The basic legal requirements applicable to answer forms are set forth in the Civil Rule (CR) 10, which provides that a Kentucky answer form must include the name of the court, names of the parties to the proceeding, the style of the proceeding, the file number, the nature of the pleading. Because most non-attorneys are unfamiliar with the rules and procedures for filing answers, many pro se litigants choose to download sample divorce answer forms online. Each averment in defense/response should be set forth in a concise, numbered paragraph. The overriding goal is clarity: each numbered paragraph should be direct, and relate to a single allegation and/or occurrence. See CR 10.02. Generally, a defendant has 20 after he or she has been served with the divorce complaint to serve his or her answer.



Every pleading shall have a caption setting forth the name of the court, the style of the action, the file number, and a designation as in Rule 7.01. In the complaint the style of the action shall include the names of all the parties, but in other pleadings it is sufficient to state the name of the first party on each side with an appropriate indication of other parties.[Adopted eff. 7-1-53]


All averments of claim or defense shall be made in numbered paragraphs, the contents of each of which shall be limited as far as practicable to a statement of a single set of circumstances; and a paragraph may be referred to by number in all succeeding pleadings. Each claim founded upon a separate transaction or occurrence and each defense other than denials shall be stated in a separate count or defense whenever a separation facilitates the clear presentation of the matters set forth.[Adopted eff. 7-1-53]


Statements in a pleading may be adopted by reference in a different part of the same pleading or in another pleading or in any motion. A copy of any written instrument which is an exhibit to a pleading is a part thereof for all purposes.[Adopted eff. 7-1-53]
Kentucky Law Relating To The Valuation And Division Of Property In Divorce Cases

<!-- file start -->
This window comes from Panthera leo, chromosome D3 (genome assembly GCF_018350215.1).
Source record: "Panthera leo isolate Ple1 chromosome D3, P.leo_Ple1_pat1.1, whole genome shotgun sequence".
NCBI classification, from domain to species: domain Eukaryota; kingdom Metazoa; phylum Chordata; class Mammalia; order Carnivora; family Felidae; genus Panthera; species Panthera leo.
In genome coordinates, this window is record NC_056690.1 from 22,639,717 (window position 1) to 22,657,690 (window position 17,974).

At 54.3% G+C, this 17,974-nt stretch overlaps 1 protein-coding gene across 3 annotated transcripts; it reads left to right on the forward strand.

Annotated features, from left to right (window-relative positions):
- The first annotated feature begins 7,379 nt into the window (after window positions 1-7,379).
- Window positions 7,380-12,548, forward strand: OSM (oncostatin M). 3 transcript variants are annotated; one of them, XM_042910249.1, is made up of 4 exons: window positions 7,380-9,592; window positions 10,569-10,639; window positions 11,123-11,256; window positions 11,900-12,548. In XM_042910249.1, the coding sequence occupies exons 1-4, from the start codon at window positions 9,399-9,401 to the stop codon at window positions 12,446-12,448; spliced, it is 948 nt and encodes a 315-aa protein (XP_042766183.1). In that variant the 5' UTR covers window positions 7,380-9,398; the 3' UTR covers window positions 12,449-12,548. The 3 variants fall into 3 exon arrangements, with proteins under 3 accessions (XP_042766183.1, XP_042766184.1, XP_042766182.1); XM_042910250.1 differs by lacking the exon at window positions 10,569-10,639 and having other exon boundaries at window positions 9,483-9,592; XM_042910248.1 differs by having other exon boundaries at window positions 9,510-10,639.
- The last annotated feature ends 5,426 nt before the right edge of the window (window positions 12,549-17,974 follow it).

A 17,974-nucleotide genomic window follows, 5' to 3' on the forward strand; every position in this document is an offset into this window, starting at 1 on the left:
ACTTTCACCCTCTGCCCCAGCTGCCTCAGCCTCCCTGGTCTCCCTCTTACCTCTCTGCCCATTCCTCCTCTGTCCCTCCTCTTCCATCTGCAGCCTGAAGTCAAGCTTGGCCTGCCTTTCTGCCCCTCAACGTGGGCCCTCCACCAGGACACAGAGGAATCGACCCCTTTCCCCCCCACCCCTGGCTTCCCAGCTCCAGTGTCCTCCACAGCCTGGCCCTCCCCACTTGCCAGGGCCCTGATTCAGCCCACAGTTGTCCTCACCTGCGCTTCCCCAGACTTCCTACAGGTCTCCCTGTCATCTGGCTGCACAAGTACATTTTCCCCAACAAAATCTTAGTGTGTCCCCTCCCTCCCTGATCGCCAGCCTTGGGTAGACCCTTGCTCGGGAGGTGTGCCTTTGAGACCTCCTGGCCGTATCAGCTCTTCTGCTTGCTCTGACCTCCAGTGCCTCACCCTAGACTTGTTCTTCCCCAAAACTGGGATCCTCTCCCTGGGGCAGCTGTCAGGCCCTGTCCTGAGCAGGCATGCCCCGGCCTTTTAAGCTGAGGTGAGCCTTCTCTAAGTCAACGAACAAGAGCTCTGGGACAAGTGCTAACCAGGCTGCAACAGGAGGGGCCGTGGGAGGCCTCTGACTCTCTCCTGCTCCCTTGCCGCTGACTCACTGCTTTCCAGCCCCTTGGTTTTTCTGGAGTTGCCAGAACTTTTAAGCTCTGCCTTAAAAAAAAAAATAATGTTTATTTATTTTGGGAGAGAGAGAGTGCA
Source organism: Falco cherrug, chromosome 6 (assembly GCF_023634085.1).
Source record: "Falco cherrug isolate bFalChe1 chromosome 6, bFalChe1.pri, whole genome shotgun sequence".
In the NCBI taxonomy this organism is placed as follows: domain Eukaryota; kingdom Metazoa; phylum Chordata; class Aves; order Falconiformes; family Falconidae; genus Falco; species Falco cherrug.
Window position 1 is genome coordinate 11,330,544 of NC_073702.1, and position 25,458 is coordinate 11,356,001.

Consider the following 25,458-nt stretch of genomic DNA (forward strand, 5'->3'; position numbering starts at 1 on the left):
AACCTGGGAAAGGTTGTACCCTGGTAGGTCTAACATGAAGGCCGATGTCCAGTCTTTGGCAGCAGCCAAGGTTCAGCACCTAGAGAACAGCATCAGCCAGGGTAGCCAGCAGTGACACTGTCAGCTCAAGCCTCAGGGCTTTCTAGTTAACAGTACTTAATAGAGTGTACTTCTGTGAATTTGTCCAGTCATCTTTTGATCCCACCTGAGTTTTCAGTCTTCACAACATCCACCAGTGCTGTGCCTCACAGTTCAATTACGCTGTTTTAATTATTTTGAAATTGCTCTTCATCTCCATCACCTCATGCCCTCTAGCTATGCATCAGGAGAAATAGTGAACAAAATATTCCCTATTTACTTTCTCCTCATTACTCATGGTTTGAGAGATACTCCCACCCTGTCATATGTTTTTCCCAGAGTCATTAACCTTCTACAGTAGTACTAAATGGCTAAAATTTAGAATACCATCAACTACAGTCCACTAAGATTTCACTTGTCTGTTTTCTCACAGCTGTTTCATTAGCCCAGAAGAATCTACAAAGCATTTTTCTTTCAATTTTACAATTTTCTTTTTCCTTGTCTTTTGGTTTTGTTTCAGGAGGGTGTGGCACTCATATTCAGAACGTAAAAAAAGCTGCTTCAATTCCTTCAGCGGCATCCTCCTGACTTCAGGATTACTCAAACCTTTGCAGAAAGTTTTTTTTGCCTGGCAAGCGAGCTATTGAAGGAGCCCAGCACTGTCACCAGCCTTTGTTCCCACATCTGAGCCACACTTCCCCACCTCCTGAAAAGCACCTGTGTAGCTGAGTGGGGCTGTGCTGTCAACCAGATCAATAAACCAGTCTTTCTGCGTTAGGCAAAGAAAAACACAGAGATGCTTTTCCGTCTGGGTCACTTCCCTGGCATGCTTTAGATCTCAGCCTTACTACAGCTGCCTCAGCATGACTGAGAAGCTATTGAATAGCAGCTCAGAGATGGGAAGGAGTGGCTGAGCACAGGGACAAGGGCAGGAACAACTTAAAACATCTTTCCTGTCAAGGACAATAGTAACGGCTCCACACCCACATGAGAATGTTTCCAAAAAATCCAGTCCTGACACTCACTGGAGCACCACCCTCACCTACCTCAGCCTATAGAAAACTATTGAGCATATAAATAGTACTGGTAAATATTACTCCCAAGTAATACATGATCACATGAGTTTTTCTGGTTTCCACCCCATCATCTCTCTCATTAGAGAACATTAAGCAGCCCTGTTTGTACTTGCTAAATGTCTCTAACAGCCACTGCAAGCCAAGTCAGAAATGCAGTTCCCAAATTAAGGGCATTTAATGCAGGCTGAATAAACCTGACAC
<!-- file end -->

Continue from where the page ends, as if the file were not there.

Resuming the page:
Kentucky is an "equitable distribution" state. This means that the court may consider a variety of factors in determining how marital property and/or debts are dividing and/or apportioned between divorcing spouses. However, particularly in long-term marriages, property and debts are frequently divided equally. Kentucky courts generally follow a three step process in adjudicating property issues in contested divorce matters. A trial court’s first step must be to categorize each piece of contested property as either marital or nonmarital. Next, the court must assign each party’s nonmarital property to that party. Finally, the court must equitably divide the parties’ marital property in just proportions. See generally, Smith v. Smith 235 S.W.3d 1 (Court of Appeals of Kentucky 2006). Frequently, people are unsure whether a particular asset is "marital" or separate. In general, property that was acquired during the marriage is considered "marital" and thus subject to division. However, there are exceptions to that general rule. For example, property that was inherited by you alone are generally separate, and thus exempt from distribution. Typically, property that was acquired by one of the parties prior to the marriage is deemed "separate" and thus exempt from equitable distribution. However, the Kentucky Court of Appeals has held that when premarital property increases in value because of the joint efforts of the parties, the appreciate may be deemed marital, and thus subject to equitable distribution. Smith v. Smith 235 S.W.3d 1 (Court of Appeals of Kentucky 2006). Under Kentucky law, the issue of which spouse is at "fault" for the breakdown of the parties' marriage is generally not a factor that affects the distribution of property. Because of the complexity, uncertainty and cost of having the court rule on property issues, many divorcing couples attempt to amicably resolve their issues through a marital property settlement agreements. Sample Kentucky property settlement agreements are available for download at divorcetoday.com